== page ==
IT ALL STARTS AT THE COFFEE FARM
Edson Tamekuni is a second generation coffee farmer growing coffee in the Cerrado Mineiro region of southern Brazil. This coffee was grown on Vargem Grande, his farm where he focuses on limited production but highest quality. He also has another farm focused just on higher production.
Edson is part of a group of high-quality growers around São Gotardo called the Aequitas group, run by Yuki Minami (more on that below!). He believes that the secret to producing specialty coffee is to have an awareness of everything that happens on the farm. He sees himself as owner, manager, and employee. He’s in charge of coffee plantation management, harvesting, post-harvesting, and even coffee delivery!
He dries his coffee cherries using the “volcano” technique, which starts with 2-3 days spread out on a patio before being moved into volcano shaped mounds that are rotated every hour (check out the neat photos of this in action to your right!). This method allows for more consistent drying and makes for a more clean-tasting pulped natural processed coffee.
São Gotardo, Cerrado Mineiro and the Aequitas Group
São Gotardo translates from Portuguese to mean, ‘village of confusion’, and the origin of this name is directly connected to its history of coffee growing! Cerrado Mineiro is a region best described as a high-altitude savannah, and best known as the carrot capital of Brazil. In addition to producing nearly half of the country’s carrots, this region also grows onions, garlic, onion, potatoes….and coffee.
But coffee was the most recent of these to join the party, starting in the 1970s around the same time that São Gotardo earned its name. Cerrado Mineiro was designated as a destination for a rural resettlement program that the government was promoting in an attempt to feed growing urban centers. São Gotardo was the town to which people were relocated, and coffee became the way out of confusion.
Up to this time the land was owned by one rich individual who, it was said, was above the law. Enter Cooperativo Cotia, a cooperative owned by and representing Brazilians of Japanese descent. As part of a government resettlement program, Cooperativo Cotia opened an office in São Gotardo to recruit farmers and then support them in the region.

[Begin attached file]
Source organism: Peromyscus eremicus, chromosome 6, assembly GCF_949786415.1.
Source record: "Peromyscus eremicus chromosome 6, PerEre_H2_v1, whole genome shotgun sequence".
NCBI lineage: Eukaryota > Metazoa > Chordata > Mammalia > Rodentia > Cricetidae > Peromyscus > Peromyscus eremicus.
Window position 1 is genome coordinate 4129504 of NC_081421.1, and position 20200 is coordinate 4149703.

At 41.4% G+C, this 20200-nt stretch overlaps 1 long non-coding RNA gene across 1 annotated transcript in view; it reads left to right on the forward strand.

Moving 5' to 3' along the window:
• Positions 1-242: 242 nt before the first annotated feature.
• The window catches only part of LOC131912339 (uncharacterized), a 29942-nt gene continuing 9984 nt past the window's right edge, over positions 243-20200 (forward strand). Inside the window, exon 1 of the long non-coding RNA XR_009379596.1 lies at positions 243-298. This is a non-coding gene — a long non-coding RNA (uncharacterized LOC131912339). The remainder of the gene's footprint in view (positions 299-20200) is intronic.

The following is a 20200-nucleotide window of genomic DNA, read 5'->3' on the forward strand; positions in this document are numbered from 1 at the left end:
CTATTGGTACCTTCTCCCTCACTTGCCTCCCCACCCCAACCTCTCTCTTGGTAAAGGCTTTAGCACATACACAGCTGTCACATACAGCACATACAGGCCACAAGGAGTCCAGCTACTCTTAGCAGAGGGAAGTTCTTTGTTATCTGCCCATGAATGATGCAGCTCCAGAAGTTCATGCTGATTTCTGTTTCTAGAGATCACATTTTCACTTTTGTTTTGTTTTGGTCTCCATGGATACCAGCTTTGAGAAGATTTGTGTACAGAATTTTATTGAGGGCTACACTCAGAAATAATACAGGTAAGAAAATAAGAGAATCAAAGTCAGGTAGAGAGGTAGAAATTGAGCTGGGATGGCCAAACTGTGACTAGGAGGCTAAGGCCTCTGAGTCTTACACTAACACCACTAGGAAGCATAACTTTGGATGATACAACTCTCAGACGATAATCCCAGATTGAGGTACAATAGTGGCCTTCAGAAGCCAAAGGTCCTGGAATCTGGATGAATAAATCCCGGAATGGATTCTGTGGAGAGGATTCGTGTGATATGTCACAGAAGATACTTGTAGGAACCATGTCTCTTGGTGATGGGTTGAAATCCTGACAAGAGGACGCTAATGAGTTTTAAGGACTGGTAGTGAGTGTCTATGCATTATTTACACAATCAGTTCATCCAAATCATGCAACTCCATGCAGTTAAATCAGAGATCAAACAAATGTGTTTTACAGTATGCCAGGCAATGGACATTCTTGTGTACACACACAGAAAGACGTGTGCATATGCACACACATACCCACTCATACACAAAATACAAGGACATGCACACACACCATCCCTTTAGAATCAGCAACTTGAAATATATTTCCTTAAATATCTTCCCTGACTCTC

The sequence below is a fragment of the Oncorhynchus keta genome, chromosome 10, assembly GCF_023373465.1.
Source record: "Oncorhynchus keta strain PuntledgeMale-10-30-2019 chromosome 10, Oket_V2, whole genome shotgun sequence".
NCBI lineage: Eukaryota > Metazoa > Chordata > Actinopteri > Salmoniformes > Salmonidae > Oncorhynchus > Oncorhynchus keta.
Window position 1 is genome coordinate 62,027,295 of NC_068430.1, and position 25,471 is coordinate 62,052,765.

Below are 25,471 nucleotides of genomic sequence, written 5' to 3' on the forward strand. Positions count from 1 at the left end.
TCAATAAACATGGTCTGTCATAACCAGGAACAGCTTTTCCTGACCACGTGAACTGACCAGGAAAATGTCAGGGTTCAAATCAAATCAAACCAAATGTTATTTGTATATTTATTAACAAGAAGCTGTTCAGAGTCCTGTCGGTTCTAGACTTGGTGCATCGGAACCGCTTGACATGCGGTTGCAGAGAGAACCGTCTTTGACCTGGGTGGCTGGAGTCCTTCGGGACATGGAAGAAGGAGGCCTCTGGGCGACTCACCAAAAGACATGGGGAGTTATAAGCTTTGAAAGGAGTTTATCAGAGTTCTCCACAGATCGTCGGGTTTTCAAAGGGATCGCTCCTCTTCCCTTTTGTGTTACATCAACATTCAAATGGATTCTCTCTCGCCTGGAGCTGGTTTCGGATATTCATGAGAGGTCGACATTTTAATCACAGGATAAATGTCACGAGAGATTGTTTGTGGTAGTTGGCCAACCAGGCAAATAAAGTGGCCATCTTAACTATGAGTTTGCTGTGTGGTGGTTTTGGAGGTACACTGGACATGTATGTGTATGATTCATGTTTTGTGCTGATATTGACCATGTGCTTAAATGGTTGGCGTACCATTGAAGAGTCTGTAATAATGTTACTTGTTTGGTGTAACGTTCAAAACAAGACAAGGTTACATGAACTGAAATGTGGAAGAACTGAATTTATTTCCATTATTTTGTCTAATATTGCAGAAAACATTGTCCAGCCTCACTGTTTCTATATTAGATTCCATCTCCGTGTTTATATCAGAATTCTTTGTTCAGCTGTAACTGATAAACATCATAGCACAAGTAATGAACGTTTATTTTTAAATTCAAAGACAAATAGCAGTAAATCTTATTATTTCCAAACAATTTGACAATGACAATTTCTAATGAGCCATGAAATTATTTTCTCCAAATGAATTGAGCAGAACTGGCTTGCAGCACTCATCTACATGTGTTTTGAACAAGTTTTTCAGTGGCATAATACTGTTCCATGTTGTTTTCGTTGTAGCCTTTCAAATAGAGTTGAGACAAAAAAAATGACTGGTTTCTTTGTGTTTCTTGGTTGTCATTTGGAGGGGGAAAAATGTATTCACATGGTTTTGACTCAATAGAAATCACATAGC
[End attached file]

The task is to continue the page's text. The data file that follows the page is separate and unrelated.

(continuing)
This support led to pressure on the land cartel, which ended in the breakup of land into 100 lots, all reassigned to new farmers as part of the government resettlement program. To this day lots are still referred to by their number, with many still operated by Japanese Brazilian members of Cooperativo Cotia.
Compared to land around it, the terrain Cerrado Mineiro is higher altitude, cooler and pretty flat. Perfect for fruit orchards, tubers plots and coffee. And so, for the past 40 years, coffee from this region has been cultivated and sold as a commodity along the same channels and by the same brokers by which their potatoes get to market. This means that there wasn't any coffee being sold as specialty, and at premium prices...
...until now! A new generation of farmers is looking back, bonding together in celebration of their Japanese roots, and looking forward to the challenge and opportunity of bringing specialty coffee to their region. This group is patriotic, proud of their state and wanting nothing more than to see the names of their regions - Minas Gerais, Cerrado Mineiro, São Gotardo - on coffee menus worldwide.
We couldn’t end this story without mentioning the young entrepreneur behind this movement: Yuki Minami, founder of Aequinas Coffee. She started off representing her family and two other young farmers (Michael Tomizawa and Edson Tamekuni) under the name Aequinas Coffee. The name was chosen to represent Yuki’s belief that when farmers know what their coffee is worth, it’s possible to do coffee differently than the way her dad did it.
“Aequitas is Latin for equity," says Yuki, "But she was also a goddess that meant justice, transparency and fairness. And this is what I wanted to do, I wanted to promote a fair trade for producers.”
São Gotardo, Cerrado Mineiro
Red & Yellow Catuai, Mondo Novo
Crop to Cup
DID YOU KNOW
Seventy-one percent of coffee farms in Brazil cover less than 25 acres.
Price paid by Driftaway
Fair Trade price per pound
Coffee C-Market price per pound
Driftaway's World Coffee Research contribution per pound
WHY DID WE SELECT THIS COFFEE?
This is a really special coffee that gives us some of the best flavors from Brazil, is always complex, and adds a juicy snap to those classic Brazilian nutty flavors. and we're always excited to roast Edson's coffee but also coffee from the Aequinas group.
AVERAGE CUPPING SCORE
SCAA Cupping Score
15 x 60 kg
Length of producer relationship
100% (in 2022)
Transparent coffees purchased
HOW DID WE ROAST THIS COFFEE?
This coffee is being roasted by Ian T. from April 24th to May 18th in Brooklyn. We use the Loring Kestrel roaster for this profile. We have strict guidelines for each of the coffee profiles, and this roast has to pass the development time ratio test as measured in real-time by the roasting software, Cropster. Once it does, it is approved for production.
We perform Quality Control via a process of coffee tasting called cupping on all of our production roasts once a week from home as per our Covid-19 shelter in place guidelines. Each cupping is conducted by our roasting staff Kieran D. and Ian T. using standard equipment, and is logged by our Q-certified cupper Ian T. All coffees are evaluated on a scoring scale of 0 to 3.
- 3.0 = exceptional roast - exceeds expectations
- 2.5 = on par with profile - matches expectations
- 2.0 = good roast, but 1 or 2 elements could be improved - needs improvement
- 1.5 or lower = failed - do not ship
AT YOUR HOME
Brew this coffee with your favorite home brewer and enjoy the taste of incredible coffee! Here are a few tips on how to make the best coffee on each brewer.